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US Assets Still Vital to Diversifying Portfolios in Latin America

by Dallas Ebel, Director, Eastern US and Latin America Institutional Distribution BofA Global Capital Management and Michael Tafur, Managing Director, Global Liquidity Investment Solutions, Bank of America Merrill Lynch

For Latin American corporates and financial institutions, US dollar-denominated products, such as bank-issued interest-bearing deposits and short-term fixed-income vehicles [1] play a critical role in executing their short-term investment strategies. Despite the low-rate environment in the US and the higher yields available from similar products denominated in Latin American currencies, Latin American investors continue to invest heavily in USD products because no locally denominated short-term debt instruments offer the same level of stability. The decision on the part of Latin American companies to allocate at least a portion of their liquidity to USD-denominated products is considered best practice given the volatility that has roiled the region’s debt markets in the past.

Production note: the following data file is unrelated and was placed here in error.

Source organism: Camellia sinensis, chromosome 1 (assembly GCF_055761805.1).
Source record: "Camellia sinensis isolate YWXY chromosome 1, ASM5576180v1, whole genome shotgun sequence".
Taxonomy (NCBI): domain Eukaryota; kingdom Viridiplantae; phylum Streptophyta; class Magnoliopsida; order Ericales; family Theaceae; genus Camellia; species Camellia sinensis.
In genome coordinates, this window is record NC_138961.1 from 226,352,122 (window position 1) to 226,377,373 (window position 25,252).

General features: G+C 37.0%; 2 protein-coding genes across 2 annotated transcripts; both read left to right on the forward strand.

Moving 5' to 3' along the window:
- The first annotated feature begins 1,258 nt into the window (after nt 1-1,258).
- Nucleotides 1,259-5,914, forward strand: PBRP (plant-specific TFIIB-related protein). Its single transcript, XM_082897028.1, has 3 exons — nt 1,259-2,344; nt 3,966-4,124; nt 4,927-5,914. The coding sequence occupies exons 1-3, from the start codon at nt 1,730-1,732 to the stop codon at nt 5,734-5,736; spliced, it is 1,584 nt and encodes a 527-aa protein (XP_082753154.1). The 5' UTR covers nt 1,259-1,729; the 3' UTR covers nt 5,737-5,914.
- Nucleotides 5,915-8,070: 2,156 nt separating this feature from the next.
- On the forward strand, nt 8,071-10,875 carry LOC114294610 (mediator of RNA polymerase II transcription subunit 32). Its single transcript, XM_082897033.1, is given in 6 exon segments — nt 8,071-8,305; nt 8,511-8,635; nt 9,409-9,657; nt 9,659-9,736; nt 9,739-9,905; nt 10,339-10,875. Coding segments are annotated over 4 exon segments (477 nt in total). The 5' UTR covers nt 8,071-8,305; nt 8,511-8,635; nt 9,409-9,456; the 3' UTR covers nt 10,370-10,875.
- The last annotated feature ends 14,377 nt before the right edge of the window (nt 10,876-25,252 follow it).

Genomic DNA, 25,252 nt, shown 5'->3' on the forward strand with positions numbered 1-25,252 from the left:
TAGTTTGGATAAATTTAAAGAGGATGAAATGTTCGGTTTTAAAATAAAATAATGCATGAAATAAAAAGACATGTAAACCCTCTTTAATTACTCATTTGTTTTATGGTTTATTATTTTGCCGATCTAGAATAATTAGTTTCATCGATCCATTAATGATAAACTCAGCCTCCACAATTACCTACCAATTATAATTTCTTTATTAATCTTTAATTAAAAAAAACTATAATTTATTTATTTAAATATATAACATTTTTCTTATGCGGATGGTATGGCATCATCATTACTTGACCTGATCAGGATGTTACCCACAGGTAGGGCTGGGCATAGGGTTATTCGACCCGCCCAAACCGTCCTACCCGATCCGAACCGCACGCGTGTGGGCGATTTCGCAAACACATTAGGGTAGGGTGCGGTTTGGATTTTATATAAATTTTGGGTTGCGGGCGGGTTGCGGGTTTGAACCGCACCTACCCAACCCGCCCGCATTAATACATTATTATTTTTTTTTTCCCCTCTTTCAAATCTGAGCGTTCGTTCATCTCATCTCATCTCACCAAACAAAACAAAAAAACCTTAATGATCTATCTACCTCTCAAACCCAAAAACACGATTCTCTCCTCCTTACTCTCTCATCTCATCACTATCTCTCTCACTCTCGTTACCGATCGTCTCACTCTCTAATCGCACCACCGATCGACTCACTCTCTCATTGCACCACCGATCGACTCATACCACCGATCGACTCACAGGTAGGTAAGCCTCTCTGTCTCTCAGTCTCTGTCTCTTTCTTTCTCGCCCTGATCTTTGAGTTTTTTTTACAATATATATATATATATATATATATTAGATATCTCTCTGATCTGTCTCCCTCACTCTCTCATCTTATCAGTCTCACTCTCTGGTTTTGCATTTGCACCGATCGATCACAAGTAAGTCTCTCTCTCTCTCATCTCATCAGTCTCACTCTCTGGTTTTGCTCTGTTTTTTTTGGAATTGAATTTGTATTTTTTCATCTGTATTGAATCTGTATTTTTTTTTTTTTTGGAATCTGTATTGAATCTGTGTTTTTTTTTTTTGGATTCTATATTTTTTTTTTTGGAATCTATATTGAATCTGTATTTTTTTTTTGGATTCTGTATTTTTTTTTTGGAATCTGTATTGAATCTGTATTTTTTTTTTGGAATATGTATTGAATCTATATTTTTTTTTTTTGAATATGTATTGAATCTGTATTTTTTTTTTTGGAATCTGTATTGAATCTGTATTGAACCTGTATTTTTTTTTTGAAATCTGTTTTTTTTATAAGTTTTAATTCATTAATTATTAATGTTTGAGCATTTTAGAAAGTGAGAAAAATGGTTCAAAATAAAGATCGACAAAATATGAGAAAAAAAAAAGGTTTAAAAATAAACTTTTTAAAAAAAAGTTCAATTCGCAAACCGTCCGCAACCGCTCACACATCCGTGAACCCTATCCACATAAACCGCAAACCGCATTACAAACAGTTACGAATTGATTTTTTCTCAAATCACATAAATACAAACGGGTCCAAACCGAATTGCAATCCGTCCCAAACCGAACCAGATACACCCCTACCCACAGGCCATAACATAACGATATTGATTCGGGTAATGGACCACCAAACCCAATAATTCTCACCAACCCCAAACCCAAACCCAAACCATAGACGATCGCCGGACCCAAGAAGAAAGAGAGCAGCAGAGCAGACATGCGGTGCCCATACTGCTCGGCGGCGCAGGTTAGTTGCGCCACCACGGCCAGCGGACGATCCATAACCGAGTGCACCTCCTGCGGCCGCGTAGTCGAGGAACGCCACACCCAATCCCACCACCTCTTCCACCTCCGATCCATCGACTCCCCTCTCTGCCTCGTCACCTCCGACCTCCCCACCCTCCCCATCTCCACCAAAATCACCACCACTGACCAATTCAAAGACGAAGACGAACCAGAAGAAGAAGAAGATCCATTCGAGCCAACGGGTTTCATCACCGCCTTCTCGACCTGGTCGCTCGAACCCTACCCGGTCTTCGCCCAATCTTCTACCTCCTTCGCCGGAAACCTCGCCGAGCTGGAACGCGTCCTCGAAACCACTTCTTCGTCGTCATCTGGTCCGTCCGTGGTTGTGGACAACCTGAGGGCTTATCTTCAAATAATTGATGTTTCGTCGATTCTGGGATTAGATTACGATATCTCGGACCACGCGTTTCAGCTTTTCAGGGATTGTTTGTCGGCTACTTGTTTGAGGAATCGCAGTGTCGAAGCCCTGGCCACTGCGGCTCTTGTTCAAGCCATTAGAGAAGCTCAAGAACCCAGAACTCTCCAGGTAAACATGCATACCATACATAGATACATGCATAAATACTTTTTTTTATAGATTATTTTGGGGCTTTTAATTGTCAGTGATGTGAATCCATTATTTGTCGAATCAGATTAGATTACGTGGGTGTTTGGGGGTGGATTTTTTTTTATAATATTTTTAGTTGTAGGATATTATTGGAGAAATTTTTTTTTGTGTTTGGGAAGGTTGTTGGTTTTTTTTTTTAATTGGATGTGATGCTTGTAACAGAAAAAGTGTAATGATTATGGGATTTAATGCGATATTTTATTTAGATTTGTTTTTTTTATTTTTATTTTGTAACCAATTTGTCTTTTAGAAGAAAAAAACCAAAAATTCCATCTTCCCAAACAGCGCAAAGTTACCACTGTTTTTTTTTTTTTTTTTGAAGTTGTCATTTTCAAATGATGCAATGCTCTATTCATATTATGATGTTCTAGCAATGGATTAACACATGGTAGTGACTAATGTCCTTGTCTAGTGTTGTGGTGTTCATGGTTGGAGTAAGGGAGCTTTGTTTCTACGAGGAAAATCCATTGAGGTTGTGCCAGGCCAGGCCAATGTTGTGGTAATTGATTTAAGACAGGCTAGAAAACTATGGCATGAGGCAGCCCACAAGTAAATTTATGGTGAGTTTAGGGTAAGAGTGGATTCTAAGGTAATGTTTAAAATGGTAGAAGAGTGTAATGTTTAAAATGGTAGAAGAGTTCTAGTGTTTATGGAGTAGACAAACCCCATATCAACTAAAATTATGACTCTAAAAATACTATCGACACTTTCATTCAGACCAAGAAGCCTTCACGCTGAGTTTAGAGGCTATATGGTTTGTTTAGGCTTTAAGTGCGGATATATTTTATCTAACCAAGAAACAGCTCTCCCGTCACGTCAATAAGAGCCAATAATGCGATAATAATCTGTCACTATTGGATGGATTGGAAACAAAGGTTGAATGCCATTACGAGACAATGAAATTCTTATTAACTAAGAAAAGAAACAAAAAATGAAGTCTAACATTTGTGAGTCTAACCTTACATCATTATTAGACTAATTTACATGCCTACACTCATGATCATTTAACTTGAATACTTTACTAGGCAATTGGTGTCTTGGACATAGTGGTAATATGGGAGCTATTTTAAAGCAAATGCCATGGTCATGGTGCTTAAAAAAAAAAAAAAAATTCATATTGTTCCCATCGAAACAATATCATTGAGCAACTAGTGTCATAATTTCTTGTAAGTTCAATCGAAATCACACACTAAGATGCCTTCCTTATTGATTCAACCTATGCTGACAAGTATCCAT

The case for US dollar investments

The US dollar (USD) remains the world’s leading reserve currency, and USD-denominated products are perceived to provide a haven from the geopolitical turbulence to which other parts of a company’s investment portfolio may be exposed. The risk profile of US assets drives treasurers at many Latin American companies to invest in USD-denominated products despite their low yields vis-à-vis corresponding products denominated in local currencies.

Treasury professionals in Latin American are well aware that they may be paid just 20 basis points for holding a US certificate of deposit (CD) at a time when Brazilian and Spanish bank CDs are offering yields that currently are at least twice that. For most of them however, yield is far less important than principal stability, which prompts them to allocate a portion of their cash to USD products.